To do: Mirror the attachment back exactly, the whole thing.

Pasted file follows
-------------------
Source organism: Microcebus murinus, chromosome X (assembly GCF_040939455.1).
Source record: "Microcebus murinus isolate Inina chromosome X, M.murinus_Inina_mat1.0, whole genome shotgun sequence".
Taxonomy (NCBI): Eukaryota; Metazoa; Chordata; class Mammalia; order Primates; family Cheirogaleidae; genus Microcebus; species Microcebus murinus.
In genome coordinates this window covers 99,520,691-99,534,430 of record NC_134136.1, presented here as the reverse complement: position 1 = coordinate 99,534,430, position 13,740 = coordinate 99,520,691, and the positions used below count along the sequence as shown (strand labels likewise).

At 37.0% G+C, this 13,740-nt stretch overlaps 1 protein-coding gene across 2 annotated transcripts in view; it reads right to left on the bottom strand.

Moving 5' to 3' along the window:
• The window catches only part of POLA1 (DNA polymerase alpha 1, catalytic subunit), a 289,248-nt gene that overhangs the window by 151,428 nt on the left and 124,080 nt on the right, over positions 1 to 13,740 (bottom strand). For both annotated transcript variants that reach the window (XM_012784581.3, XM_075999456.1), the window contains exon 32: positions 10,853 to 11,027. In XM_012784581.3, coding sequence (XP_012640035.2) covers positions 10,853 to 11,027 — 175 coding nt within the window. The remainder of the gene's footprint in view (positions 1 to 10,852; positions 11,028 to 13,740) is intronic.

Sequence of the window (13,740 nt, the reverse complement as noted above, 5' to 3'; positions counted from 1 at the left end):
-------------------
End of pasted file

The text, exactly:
Source organism: Microcebus murinus, chromosome X (assembly GCF_040939455.1).
Source record: "Microcebus murinus isolate Inina chromosome X, M.murinus_Inina_mat1.0, whole genome shotgun sequence".
Taxonomy (NCBI): Eukaryota; Metazoa; Chordata; class Mammalia; order Primates; family Cheirogaleidae; genus Microcebus; species Microcebus murinus.
In genome coordinates this window covers 99,520,691-99,534,430 of record NC_134136.1, presented here as the reverse complement: position 1 = coordinate 99,534,430, position 13,740 = coordinate 99,520,691, and the positions used below count along the sequence as shown (strand labels likewise).

At 37.0% G+C, this 13,740-nt stretch overlaps 1 protein-coding gene across 2 annotated transcripts in view; it reads right to left on the bottom strand.

Moving 5' to 3' along the window:
• The window catches only part of POLA1 (DNA polymerase alpha 1, catalytic subunit), a 289,248-nt gene that overhangs the window by 151,428 nt on the left and 124,080 nt on the right, over positions 1 to 13,740 (bottom strand). For both annotated transcript variants that reach the window (XM_012784581.3, XM_075999456.1), the window contains exon 32: positions 10,853 to 11,027. In XM_012784581.3, coding sequence (XP_012640035.2) covers positions 10,853 to 11,027 — 175 coding nt within the window. The remainder of the gene's footprint in view (positions 1 to 10,852; positions 11,028 to 13,740) is intronic.

Sequence of the window (13,740 nt, the reverse complement as noted above, 5' to 3'; positions counted from 1 at the left end):